Intelligence agencies of South Korea and the U.S. are reportedly considering the possibility of North Korea firing Hwasong-12 type intermediate-range ballistic missiles (IRBM) which would fly over to Guam as its next threat plan.
Experts say that North Korea, which has indicated withdrawal of suspended moratorium on nuclear testing and ICBM in four years, may consider IRBM as mid-term strategies to bring more tension to the U.S. and the Korean peninsula ahead of ICBM or long-distance rockets to target the U.S. mainland.
According to a source from U.S. army stationed in Korea on Jan. 23, the intelligence agencies of South Korea and the U.S. are focusing on the movements of key North Korean bases stationed with Hwaseong-12 type IRBM, using reconnaissance satellites and planes to identify transporter erector launchers and nighttime movement.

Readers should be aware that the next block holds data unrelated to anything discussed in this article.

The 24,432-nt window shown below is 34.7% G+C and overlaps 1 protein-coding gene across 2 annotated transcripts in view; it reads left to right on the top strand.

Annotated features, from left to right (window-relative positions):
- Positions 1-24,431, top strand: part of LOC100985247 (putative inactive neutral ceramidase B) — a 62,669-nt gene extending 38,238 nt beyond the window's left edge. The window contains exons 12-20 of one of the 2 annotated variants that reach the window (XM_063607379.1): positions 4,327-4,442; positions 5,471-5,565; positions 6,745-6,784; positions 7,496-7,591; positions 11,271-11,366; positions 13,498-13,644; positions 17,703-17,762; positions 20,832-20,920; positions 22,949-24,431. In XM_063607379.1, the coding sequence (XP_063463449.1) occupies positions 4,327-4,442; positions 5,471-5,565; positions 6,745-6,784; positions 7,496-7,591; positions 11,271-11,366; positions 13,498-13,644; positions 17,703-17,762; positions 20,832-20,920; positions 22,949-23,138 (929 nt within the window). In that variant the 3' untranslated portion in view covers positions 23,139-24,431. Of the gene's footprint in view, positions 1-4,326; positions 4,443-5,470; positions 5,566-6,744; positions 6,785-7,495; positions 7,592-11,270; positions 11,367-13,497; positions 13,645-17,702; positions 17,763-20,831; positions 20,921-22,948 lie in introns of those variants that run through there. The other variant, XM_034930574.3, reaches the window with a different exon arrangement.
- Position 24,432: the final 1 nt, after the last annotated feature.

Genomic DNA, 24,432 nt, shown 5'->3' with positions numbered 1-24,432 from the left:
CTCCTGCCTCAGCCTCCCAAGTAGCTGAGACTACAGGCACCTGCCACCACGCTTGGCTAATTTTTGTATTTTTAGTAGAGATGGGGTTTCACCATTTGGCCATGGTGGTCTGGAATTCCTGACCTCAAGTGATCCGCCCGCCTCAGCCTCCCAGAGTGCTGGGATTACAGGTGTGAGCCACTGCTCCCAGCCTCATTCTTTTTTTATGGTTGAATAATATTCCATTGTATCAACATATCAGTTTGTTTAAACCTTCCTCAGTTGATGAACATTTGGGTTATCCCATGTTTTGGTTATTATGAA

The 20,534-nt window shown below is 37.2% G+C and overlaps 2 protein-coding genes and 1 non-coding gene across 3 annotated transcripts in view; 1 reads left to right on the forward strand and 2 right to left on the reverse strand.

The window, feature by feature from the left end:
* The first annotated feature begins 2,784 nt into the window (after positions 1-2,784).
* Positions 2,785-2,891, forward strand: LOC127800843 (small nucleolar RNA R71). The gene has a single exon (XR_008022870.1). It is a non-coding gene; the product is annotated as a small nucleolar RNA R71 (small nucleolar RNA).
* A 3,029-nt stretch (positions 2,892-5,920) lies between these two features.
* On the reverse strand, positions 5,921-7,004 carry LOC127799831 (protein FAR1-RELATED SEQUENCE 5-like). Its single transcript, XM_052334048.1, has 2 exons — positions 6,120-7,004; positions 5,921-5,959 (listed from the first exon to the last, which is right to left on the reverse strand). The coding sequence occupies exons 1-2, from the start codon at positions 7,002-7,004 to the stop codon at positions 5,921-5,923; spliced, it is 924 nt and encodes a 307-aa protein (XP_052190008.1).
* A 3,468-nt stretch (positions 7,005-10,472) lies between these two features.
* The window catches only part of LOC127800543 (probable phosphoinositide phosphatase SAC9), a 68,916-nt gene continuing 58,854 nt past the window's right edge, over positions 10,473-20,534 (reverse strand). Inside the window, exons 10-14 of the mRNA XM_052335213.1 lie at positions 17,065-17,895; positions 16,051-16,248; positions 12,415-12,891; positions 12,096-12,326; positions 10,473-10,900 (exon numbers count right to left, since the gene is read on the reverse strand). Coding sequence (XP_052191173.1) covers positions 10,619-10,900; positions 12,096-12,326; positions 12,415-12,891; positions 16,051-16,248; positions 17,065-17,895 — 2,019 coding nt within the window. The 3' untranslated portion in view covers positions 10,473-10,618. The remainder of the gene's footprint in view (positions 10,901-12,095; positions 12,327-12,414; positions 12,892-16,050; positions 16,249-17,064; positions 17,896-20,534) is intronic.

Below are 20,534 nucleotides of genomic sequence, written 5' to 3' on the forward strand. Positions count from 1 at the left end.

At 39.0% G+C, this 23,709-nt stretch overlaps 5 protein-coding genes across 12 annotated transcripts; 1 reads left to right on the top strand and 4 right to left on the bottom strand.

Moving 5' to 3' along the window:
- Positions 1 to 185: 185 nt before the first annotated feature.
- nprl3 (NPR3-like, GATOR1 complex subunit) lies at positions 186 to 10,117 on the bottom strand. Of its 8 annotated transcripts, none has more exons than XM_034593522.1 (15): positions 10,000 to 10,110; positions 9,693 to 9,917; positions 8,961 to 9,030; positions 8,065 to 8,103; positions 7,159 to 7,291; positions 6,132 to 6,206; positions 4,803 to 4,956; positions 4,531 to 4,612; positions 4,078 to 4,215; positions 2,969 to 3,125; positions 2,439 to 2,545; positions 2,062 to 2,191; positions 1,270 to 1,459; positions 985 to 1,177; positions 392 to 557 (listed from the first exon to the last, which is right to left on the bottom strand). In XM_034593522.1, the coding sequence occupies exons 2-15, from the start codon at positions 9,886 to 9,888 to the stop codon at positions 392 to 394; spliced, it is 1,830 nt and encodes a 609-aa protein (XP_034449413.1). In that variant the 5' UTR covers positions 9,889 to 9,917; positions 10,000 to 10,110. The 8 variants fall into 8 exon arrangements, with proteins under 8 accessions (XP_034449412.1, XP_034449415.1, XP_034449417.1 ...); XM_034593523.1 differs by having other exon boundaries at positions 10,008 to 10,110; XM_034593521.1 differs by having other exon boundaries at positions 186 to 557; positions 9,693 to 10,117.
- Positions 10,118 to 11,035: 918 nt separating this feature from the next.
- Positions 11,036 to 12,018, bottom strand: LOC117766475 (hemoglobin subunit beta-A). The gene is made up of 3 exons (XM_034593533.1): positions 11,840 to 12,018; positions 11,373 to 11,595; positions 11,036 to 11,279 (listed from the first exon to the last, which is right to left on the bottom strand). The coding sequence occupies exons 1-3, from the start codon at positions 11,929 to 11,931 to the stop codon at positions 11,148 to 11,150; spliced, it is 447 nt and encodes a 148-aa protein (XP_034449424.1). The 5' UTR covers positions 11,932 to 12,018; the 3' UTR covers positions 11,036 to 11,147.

The Hwasong-12 type IRBM was test fired three times in the presence of North Korean leader Kim Jong Un in 2017. In the third test fire held at the Soonan Airport in Pyongyang in September, the missile flew around 3,700 kilometers over the sky of Hokkaido and landed in the waters of the Northern Pacific. The flight was demonstration of the missile’s capability to target Guam, the U.S. strategic location, in the event of emergency. Another source said that “North Korea is likely to mobilize Hwaseong-12 type missile within five years to gradually increase tensions and pressure the U.S., rather than choosing to directly target the U.S. homeland.“
Sang-Ho Yun firstname.lastname@example.org